Consultive Magazine’s Guide to Socialising

By Mike. October 22nd, 2010. Posted in Off assignment No Comments »

Moderating your alcohol intake and following the examples of others can save you a lot of problems during your early consulting career.

The average consultant is expected to drink. This is the typical outlook you will find in most consultancies today. By drink, I really mean socialise. It just so happens that these social activities usually take place in the most convenient locations outside the office, which tend to be pubs and bars.

This is not to say that consultants are alcoholics, far from it, most are very sensible about their alcohol intake and will only drink when not burdened with work the following day. But once you have been invited to a pub or bar by clients or colleagues, how do you behave? Who buys the first round, what is the social etiquette?

Here are some tips for staying the right side of this social hurdle:

1. Watch and learn from others (ideally of a similar rank)

Watching how others behave in these situations can save all sorts of embarrassing problems. It often pays to observe the behaviour of someone else of a similar rank to yourself (or even slightly above) at least until you know the SOP (Standard Operating Procedure).

For example, walking up to the bar and ordering a pint/glass of wine may seem sensible enough, but if everyone else subsequently orders orange juice you may find yourself somewhat embarrassed and possibly frowned upon. You are be better off either a) waiting for someone else to order a drink, or b) offering to buy the first round and therefore seeing what other people are having before choosing your own drink.

If you see someone buying a round for the senior management or client, it wouldn’t hurt if that was you next time. Very few teams would expect the new person to be the first at the bar, but it shows a good team spirit to at least offer at some point, even if you expect it to be declined. Even if you are not drinking alcohol at all, buying a round is still good practice and shows willing to be a team player.

2. Stay in Control

This sounds obvious, but things can get out of hand quickly if you are not used to a more formal drinking environment (e.g. with clients or senior management). Knowing your limit and sticking to it is the best way of ensuring you don’t attract the wrong type of attention from colleagues and clients.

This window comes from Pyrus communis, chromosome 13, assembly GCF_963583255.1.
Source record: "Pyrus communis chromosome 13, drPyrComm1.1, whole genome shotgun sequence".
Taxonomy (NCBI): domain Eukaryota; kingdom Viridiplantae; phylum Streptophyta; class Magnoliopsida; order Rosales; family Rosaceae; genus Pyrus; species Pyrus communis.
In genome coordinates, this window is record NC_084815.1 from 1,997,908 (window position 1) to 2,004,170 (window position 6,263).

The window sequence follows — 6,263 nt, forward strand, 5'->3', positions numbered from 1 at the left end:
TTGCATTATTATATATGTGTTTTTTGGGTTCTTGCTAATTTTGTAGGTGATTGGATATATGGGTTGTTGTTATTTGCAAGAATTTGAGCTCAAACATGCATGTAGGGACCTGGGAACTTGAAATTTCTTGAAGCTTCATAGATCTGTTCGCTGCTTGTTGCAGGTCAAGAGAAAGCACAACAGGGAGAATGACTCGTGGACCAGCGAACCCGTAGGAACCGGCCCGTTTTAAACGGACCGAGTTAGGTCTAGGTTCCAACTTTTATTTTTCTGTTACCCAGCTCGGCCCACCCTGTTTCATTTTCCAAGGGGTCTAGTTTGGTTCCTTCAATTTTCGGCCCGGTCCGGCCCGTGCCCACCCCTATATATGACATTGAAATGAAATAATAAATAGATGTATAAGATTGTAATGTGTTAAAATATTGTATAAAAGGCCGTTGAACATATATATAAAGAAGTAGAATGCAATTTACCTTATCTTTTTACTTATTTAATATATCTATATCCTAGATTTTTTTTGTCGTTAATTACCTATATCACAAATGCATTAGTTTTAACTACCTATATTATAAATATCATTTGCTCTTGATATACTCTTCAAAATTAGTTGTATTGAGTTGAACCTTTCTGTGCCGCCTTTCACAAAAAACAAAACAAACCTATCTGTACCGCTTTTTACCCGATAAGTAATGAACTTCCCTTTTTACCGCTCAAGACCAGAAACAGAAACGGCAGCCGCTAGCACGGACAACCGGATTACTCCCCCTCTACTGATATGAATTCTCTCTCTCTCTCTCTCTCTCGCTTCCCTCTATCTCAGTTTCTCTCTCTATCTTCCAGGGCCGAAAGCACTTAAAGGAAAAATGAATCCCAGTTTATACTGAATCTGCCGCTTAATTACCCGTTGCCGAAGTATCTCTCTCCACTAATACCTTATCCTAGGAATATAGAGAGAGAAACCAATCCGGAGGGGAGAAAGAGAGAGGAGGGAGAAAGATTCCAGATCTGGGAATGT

Getting caught in big rounds is by far the easiest way to the bosses office in the morning to explain why you felt that your shirt looked better open and that “badger” needed to be shouted at high volume before leaving the pub. Try and keep to rounds of three or four people as this makes it a little easier to bug out early or make every third or fourth drink a little less alcoholic.

This rule supersedes rule 1, so even if everyone else is “going for it”, you might want to take a step back to retain a certain level of control. It never hurts to be the one who can remember stuff the others can’t and taking the pictures later on is a lot better than being in them. Think about it.

3. Make sure you get involved

Despite the potential pitfalls of drinking with colleagues and / or clients there are many, many more potential benefits. There’s no substitute for the Monday morning catch up with your team to talk about the Friday night team social. Spending time with your colleagues and clients outside of the office environment gives you a chance to get to know them in more relaxed surrounds, to find out who their favourite team is, if they even like football, to get to know the person and people you are working with. This can only benefit your working relationship and make the team stronger and more fun to work with.


These are not hard and fast rules, just guidelines to help you avoid the most obvious pitfalls and to, hopefully, help you get the most benefit from your team outings. In some situations it can be a benefit to be the ringleader encouraging the festivities, but this comes with experience.

Please note: The idea here is not to suggest anyone should or should not drink alcohol, merely to help you manage your chosen behaviour.

This article was written by: Mike

Mike is based in London as a Managing Consultant for Espion, a BSI professional services company. He covers a range of activities including overseeing organisational development within the UK & international markets, maintaining existing client relationships and developing business opportunities as well as defining and developing service driven strategy for the UK operating unit. He also occasionally does some pentesting.

Mike's website

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